Larva of the Colorado potato beetle affected after feeding on plants sprayed with elicitors. Larva on the right was sprayed with water; the rest with different elicitors.
Larva of the Colorado potato beetle affected after feeding on plants sprayed with elicitors. Larva on the right was sprayed with water; the rest with different elicitors.

Three products were tested: SA-type (Actigard 50WG), JA-type (Blush 2x), and an elicitor with both SA and JA activity (Regalia); water was used as a control. Plants were sprayed at either the leaf development or flowering stage to assess how plant phenology affects plant-insect responses.

One day after treatment application, plants were infested with five Colorado potato beetle larvae. Preliminary data suggest that elicitors, particularly those that induce a JA-dependent response, can lower larval fitness, and therefore a reduction in defoliation was observed.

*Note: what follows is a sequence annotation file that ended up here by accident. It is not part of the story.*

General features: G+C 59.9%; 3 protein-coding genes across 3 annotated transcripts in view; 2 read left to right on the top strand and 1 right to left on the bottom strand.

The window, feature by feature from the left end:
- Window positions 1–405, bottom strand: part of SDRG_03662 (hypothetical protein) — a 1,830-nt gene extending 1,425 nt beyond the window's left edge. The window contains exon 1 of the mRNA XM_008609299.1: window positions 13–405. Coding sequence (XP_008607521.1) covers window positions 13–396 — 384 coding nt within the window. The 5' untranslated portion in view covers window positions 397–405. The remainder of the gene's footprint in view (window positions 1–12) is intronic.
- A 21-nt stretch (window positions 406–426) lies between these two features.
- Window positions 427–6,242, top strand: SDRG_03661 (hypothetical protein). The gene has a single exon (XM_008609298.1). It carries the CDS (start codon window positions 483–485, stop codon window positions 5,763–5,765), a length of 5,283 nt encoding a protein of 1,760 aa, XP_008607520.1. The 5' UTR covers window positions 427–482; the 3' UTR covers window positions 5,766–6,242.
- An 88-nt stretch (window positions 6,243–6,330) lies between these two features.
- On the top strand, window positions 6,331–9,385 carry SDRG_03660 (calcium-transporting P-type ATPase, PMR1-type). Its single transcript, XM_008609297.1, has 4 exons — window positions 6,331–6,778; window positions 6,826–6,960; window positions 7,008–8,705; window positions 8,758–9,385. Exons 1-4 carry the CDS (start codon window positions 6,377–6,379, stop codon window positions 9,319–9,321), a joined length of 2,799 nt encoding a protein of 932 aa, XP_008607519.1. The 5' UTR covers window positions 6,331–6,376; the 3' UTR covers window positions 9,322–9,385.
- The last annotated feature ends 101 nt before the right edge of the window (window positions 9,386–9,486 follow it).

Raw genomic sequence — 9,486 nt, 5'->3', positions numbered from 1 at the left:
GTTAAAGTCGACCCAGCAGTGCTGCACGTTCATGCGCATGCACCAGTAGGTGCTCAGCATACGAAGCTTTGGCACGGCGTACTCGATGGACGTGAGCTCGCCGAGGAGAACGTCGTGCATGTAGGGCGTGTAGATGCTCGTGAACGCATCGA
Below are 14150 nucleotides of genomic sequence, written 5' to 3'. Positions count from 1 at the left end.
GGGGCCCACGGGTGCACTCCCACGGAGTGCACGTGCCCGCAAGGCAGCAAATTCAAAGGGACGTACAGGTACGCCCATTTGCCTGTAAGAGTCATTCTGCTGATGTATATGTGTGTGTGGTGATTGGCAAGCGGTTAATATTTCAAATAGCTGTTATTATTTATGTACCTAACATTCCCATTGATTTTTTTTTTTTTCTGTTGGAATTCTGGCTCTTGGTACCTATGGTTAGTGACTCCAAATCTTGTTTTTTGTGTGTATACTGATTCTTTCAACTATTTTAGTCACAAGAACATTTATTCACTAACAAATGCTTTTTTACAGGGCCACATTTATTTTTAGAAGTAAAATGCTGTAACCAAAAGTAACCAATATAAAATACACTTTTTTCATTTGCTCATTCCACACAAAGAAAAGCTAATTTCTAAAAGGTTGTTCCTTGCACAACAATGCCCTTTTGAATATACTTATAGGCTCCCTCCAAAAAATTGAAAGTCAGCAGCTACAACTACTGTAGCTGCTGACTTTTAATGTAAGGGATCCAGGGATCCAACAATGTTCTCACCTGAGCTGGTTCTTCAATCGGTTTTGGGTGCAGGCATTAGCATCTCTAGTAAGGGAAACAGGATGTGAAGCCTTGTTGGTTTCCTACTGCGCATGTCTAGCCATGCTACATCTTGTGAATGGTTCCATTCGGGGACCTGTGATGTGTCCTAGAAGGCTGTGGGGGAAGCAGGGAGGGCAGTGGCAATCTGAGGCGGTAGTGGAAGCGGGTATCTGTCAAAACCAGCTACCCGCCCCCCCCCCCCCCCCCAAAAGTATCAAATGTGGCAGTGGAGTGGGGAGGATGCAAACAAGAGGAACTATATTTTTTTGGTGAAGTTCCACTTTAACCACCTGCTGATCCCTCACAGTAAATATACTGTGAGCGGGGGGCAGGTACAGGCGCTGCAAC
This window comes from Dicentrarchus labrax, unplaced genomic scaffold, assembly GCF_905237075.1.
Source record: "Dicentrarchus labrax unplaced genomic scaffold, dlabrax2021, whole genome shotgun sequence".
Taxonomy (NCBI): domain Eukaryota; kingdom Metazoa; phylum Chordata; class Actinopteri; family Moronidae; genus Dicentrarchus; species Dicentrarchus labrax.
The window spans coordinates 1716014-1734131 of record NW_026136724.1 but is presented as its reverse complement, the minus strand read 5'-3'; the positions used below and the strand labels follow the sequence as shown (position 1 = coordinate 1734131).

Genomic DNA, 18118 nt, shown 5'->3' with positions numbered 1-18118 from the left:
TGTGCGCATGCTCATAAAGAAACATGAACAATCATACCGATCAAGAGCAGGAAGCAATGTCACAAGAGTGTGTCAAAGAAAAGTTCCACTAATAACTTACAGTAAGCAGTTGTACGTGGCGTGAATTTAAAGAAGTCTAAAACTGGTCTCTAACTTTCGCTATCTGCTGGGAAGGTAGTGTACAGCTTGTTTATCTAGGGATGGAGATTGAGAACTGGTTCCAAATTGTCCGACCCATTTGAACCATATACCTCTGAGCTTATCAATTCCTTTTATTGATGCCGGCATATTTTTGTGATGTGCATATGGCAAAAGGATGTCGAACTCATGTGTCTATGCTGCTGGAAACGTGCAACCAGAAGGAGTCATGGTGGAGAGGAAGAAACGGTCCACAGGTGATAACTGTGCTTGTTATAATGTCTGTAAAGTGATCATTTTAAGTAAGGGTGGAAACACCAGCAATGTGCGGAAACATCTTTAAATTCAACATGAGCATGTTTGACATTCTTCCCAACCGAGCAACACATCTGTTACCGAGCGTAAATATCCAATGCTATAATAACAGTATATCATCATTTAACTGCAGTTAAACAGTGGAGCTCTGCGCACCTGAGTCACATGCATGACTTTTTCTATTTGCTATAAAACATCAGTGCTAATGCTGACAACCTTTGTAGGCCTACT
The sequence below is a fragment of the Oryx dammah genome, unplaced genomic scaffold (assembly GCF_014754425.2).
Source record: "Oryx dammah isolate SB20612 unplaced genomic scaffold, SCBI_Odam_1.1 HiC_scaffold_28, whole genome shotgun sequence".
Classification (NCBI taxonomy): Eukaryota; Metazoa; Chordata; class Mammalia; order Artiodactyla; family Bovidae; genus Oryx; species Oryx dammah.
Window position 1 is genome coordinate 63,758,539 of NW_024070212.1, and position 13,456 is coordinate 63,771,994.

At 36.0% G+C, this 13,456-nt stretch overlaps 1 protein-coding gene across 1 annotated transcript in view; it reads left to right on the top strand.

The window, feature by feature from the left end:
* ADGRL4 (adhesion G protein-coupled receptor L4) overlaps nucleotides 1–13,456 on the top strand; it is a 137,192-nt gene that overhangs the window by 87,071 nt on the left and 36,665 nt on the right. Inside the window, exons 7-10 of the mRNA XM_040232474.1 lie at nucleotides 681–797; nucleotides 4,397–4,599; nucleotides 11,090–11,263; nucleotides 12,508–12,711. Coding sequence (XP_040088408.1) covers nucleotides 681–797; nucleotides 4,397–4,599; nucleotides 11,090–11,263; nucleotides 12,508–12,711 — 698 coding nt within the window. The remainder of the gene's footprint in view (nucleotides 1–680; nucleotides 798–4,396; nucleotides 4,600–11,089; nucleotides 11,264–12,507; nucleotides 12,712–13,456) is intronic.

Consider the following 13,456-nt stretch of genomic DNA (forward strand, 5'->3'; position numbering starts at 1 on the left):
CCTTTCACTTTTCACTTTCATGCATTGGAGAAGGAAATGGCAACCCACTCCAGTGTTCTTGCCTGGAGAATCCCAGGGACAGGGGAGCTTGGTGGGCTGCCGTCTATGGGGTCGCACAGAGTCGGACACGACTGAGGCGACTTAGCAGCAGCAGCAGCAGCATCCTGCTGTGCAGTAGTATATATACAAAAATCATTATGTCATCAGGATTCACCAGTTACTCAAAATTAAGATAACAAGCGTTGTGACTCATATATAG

This study only used a single potato variety but could potentially be expanded into including other varieties, because each may respond differently to insect feeding based on chemical composition, trichomes and other factors that we plan to investigate.

The student is also looking into evaluating the force which an insect like the Colorado potato beetle uses to shear leaves. This is a study developed to reinforce the plants’ constitutive defenses against this pest.

This article intends to briefly introduce the reader to a new concept: elicitors and how these chemical components could help protect crops while reducing the development of pesticide resistance. Elicitors could also provide some evidence of their efficacy while highlighting the challenges associated with incorporating elicitors into an integrated pest management program. It is our hope that this article will pique curiosity and foster more investigation that could provide research-based information into another tool in our current management programs for potatoes.